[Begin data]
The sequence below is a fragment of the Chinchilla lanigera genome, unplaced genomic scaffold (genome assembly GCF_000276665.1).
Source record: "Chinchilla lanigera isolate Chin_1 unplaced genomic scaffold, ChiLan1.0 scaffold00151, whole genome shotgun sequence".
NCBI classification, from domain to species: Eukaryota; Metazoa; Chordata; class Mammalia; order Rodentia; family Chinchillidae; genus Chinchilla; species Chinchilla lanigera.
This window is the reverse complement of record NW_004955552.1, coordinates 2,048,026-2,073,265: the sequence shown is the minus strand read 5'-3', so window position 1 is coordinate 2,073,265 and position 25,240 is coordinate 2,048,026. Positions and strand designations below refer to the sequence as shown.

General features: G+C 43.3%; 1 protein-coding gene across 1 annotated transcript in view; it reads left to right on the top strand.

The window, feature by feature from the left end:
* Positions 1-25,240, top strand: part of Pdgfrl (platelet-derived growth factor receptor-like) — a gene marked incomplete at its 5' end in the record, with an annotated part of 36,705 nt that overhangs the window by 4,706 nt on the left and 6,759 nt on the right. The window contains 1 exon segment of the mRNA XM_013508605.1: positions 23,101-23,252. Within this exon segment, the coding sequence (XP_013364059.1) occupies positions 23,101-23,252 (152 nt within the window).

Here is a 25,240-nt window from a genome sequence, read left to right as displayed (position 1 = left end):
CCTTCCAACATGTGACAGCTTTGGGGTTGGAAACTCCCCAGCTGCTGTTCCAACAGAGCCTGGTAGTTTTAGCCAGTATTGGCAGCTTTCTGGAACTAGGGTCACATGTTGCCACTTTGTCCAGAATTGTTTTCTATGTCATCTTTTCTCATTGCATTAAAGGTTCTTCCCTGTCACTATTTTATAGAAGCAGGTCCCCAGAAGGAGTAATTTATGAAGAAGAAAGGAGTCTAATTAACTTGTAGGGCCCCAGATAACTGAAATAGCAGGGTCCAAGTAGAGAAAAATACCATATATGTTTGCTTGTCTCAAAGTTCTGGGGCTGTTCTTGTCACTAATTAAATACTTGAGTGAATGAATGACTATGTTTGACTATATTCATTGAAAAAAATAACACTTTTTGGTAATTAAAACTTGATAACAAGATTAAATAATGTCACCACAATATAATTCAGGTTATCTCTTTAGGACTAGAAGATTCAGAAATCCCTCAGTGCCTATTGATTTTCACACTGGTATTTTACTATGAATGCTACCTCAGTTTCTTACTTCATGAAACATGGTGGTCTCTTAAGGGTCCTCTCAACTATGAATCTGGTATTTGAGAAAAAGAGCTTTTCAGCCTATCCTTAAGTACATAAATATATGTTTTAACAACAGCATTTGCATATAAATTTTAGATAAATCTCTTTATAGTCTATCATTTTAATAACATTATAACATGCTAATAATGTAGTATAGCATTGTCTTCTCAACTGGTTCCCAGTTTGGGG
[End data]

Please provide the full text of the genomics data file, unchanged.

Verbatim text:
The sequence below is a fragment of the Chinchilla lanigera genome, unplaced genomic scaffold (genome assembly GCF_000276665.1).
Source record: "Chinchilla lanigera isolate Chin_1 unplaced genomic scaffold, ChiLan1.0 scaffold00151, whole genome shotgun sequence".
NCBI classification, from domain to species: Eukaryota; Metazoa; Chordata; class Mammalia; order Rodentia; family Chinchillidae; genus Chinchilla; species Chinchilla lanigera.
This window is the reverse complement of record NW_004955552.1, coordinates 2,048,026-2,073,265: the sequence shown is the minus strand read 5'-3', so window position 1 is coordinate 2,073,265 and position 25,240 is coordinate 2,048,026. Positions and strand designations below refer to the sequence as shown.

General features: G+C 43.3%; 1 protein-coding gene across 1 annotated transcript in view; it reads left to right on the top strand.

The window, feature by feature from the left end:
* Positions 1-25,240, top strand: part of Pdgfrl (platelet-derived growth factor receptor-like) — a gene marked incomplete at its 5' end in the record, with an annotated part of 36,705 nt that overhangs the window by 4,706 nt on the left and 6,759 nt on the right. The window contains 1 exon segment of the mRNA XM_013508605.1: positions 23,101-23,252. Within this exon segment, the coding sequence (XP_013364059.1) occupies positions 23,101-23,252 (152 nt within the window).

Here is a 25,240-nt window from a genome sequence, read left to right as displayed (position 1 = left end):
CCTTCCAACATGTGACAGCTTTGGGGTTGGAAACTCCCCAGCTGCTGTTCCAACAGAGCCTGGTAGTTTTAGCCAGTATTGGCAGCTTTCTGGAACTAGGGTCACATGTTGCCACTTTGTCCAGAATTGTTTTCTATGTCATCTTTTCTCATTGCATTAAAGGTTCTTCCCTGTCACTATTTTATAGAAGCAGGTCCCCAGAAGGAGTAATTTATGAAGAAGAAAGGAGTCTAATTAACTTGTAGGGCCCCAGATAACTGAAATAGCAGGGTCCAAGTAGAGAAAAATACCATATATGTTTGCTTGTCTCAAAGTTCTGGGGCTGTTCTTGTCACTAATTAAATACTTGAGTGAATGAATGACTATGTTTGACTATATTCATTGAAAAAAATAACACTTTTTGGTAATTAAAACTTGATAACAAGATTAAATAATGTCACCACAATATAATTCAGGTTATCTCTTTAGGACTAGAAGATTCAGAAATCCCTCAGTGCCTATTGATTTTCACACTGGTATTTTACTATGAATGCTACCTCAGTTTCTTACTTCATGAAACATGGTGGTCTCTTAAGGGTCCTCTCAACTATGAATCTGGTATTTGAGAAAAAGAGCTTTTCAGCCTATCCTTAAGTACATAAATATATGTTTTAACAACAGCATTTGCATATAAATTTTAGATAAATCTCTTTATAGTCTATCATTTTAATAACATTATAACATGCTAATAATGTAGTATAGCATTGTCTTCTCAACTGGTTCCCAGTTTGGGG